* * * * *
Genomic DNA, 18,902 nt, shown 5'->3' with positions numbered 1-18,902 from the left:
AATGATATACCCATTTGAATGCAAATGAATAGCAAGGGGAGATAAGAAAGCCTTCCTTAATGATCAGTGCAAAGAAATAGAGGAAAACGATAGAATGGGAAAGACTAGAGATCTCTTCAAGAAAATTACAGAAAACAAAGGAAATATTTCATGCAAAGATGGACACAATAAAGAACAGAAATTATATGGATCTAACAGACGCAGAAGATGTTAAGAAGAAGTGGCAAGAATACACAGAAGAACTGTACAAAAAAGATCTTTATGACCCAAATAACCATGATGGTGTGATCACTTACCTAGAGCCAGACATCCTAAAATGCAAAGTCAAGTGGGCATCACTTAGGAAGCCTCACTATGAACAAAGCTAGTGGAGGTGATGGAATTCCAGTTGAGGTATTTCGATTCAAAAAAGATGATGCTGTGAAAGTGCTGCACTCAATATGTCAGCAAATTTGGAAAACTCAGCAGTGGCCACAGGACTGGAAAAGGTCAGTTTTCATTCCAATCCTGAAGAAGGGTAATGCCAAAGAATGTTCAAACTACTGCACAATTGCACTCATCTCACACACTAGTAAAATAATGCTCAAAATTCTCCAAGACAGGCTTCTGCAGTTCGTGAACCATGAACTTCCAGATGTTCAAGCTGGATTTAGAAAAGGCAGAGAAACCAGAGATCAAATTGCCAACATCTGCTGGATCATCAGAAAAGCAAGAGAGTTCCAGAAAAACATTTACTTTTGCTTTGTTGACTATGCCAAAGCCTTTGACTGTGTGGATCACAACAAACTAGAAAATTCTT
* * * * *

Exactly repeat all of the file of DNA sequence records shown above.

Genomic DNA, 18,902 nt, shown 5'->3' with positions numbered 1-18,902 from the left:
AATGATATACCCATTTGAATGCAAATGAATAGCAAGGGGAGATAAGAAAGCCTTCCTTAATGATCAGTGCAAAGAAATAGAGGAAAACGATAGAATGGGAAAGACTAGAGATCTCTTCAAGAAAATTACAGAAAACAAAGGAAATATTTCATGCAAAGATGGACACAATAAAGAACAGAAATTATATGGATCTAACAGACGCAGAAGATGTTAAGAAGAAGTGGCAAGAATACACAGAAGAACTGTACAAAAAAGATCTTTATGACCCAAATAACCATGATGGTGTGATCACTTACCTAGAGCCAGACATCCTAAAATGCAAAGTCAAGTGGGCATCACTTAGGAAGCCTCACTATGAACAAAGCTAGTGGAGGTGATGGAATTCCAGTTGAGGTATTTCGATTCAAAAAAGATGATGCTGTGAAAGTGCTGCACTCAATATGTCAGCAAATTTGGAAAACTCAGCAGTGGCCACAGGACTGGAAAAGGTCAGTTTTCATTCCAATCCTGAAGAAGGGTAATGCCAAAGAATGTTCAAACTACTGCACAATTGCACTCATCTCACACACTAGTAAAATAATGCTCAAAATTCTCCAAGACAGGCTTCTGCAGTTCGTGAACCATGAACTTCCAGATGTTCAAGCTGGATTTAGAAAAGGCAGAGAAACCAGAGATCAAATTGCCAACATCTGCTGGATCATCAGAAAAGCAAGAGAGTTCCAGAAAAACATTTACTTTTGCTTTGTTGACTATGCCAAAGCCTTTGACTGTGTGGATCACAACAAACTAGAAAATTCTT